About

The Instituto de Ciencia de Materiales de Madrid (ICMM) is an institute of the Consejo Superior de Investigaciones Cientificas (CSIC) (Spanish National Research Council) founded in December 1986, that belongs to the Area of Science and Technology of Materials, one of the eight Areas in which the CSIC divides its research activities.

 

Our mission is to create new fundamental and applied knowledge in materials of high technological impact, their processing and their transfer to the productive sectors at local, national and European scales (the true value of materials is in their use), the training of new professionals, and the dissemination of the scientific knowledge.

How to arrive

Forthcoming Events

OCT25/09:00

1st Workshop of the Materials Science Factory
.  read more

OCT26/12:00

Imaging, controlling and harnessing non-collinear magnetism in perovskite oxides
Manuel Bibes  read more

Time-course assessment of the aggregation and metabolization of magnetic nanoparticles

José M.Rojas, Helena Gavilán, Vanesa del Dedo, Eduardo Lorente-Sorolla, Laura Sanz-Ortega, Gustavo B. da Silva, Rocío Costo, Sonia Perez-Yagüe, Marina Talelli, Marzia Marciello, M. Puerto Morales, Domingo F. Barber and Lucía Gutiérrez

To successfully develop biomedical applications for magnetic nanoparticles, it is imperative that these nanoreagents maintain their magnetic properties in vivo and that their by-products are safely metabolized. When placed in biological milieu or internalized into cells, nanoparticle aggregation degree can increase which could affect magnetic properties and metabolization. To evaluate these aggregation effects, we synthesized citric acid-coated iron oxide nanoparticles whose magnetic susceptibility can be modified by aggregation in agar dilutions and dextran-layered counterparts that maintain their magnetic properties unchanged. Macrophage models were used for in vitro uptake and metabolization studies, as these cells control iron homeostasis in the organism. Electron microscopy and magnetic susceptibility studies revealed a cellular mechanism of nanoparticle degradation, in which a small fraction of the particles is rapidly degraded while the remaining ones maintain their size. Both nanoparticle types produced similar iron metabolic profiles but these profiles differed in each macrophage model. Thus, nanoparticles induced iron responses that depended on macrophage programming. In vivo studies showed that nanoparticles susceptible to changes in magnetic properties through aggregation effects had different behavior in lungs, liver and spleen. Liver ferritin levels increased in these animals showing that nanoparticles are degraded and their by-products incorporated into normal metabolic routes. These data show that nanoparticle iron metabolization depends on cell type and highlight the necessity to assess nanoparticle aggregation in complex biological systems to develop effective in vivo biomedical applications.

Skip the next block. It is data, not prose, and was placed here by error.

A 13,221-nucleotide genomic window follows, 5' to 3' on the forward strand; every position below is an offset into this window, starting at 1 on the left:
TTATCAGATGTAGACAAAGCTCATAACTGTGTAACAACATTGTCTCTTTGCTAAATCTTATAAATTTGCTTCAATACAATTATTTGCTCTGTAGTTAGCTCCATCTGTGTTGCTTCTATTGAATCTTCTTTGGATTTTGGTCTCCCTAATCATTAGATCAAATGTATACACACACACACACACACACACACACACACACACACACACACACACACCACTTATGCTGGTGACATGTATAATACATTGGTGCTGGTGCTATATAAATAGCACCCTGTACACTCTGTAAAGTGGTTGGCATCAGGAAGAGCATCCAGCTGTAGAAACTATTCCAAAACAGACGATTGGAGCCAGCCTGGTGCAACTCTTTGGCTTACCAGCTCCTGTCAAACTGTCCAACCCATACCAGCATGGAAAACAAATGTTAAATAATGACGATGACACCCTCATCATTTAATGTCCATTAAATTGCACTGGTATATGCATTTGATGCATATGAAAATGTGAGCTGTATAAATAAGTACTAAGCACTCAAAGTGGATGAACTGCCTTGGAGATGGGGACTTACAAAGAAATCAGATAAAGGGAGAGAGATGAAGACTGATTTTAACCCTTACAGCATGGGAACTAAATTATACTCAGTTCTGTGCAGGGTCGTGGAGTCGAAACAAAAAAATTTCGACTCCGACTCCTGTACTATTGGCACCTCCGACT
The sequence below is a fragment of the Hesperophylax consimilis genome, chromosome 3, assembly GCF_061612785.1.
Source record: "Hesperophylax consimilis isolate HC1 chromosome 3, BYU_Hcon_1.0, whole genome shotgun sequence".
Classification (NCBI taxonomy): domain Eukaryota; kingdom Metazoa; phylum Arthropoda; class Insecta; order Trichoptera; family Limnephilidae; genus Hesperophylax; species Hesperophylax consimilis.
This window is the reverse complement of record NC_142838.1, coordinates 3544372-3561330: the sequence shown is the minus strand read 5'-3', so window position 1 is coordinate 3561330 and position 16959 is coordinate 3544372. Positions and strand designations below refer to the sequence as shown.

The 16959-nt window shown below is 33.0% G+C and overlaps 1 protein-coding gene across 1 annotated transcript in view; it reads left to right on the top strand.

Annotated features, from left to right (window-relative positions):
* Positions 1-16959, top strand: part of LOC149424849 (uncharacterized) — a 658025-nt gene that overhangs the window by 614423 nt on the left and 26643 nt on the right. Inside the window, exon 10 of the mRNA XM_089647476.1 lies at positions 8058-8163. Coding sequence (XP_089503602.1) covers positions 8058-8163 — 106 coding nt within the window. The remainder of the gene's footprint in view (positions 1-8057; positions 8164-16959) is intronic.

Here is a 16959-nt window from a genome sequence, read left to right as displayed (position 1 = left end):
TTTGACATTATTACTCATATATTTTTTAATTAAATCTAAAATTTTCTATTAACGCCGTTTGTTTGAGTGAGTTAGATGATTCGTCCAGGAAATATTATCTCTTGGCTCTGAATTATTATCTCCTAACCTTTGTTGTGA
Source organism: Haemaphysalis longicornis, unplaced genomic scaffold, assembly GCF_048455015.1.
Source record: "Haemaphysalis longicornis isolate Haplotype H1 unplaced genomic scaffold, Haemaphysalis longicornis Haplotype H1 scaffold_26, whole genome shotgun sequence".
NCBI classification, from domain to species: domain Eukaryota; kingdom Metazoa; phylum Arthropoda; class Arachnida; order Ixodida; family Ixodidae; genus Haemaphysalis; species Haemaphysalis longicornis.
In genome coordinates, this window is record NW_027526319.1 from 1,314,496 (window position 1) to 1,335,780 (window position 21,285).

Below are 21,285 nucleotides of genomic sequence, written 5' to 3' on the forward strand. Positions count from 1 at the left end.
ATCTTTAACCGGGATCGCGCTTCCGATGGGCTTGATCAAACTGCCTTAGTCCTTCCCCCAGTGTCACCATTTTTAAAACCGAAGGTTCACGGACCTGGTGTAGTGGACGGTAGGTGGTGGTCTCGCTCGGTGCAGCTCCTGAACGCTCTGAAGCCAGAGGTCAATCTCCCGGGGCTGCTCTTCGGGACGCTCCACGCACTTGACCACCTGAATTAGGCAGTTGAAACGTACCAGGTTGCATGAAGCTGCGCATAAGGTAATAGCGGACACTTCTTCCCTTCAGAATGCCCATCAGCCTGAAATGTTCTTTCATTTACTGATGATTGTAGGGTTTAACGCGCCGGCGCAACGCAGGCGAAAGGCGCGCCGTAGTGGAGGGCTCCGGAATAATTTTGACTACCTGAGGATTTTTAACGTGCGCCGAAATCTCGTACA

Acta Biomater. 2017

Macrophage nanoparticle uptake and degradation observed by TEM. (A) NCTC, THP1-M1 and THP1-M2 macrophage models were loaded for 6 h with NPs-CIT or NPs-DEXT and observed after 0, 48 and 96 h. (B and C) Images showing NPs-CIT uptake by THP1-M2 cells at the initial time point at two magnifications. (D) Detail showing the presence of particles in vesicular structures (surrounded by a membrane) in the cell cytoplasm.

Publications Highlights

ICMM-2017 - Sor Juana Inés de la Cruz, 3, Cantoblanco, 28049 Madrid, Spain. Tel: +34 91 334 9000. info@icmm.csic.es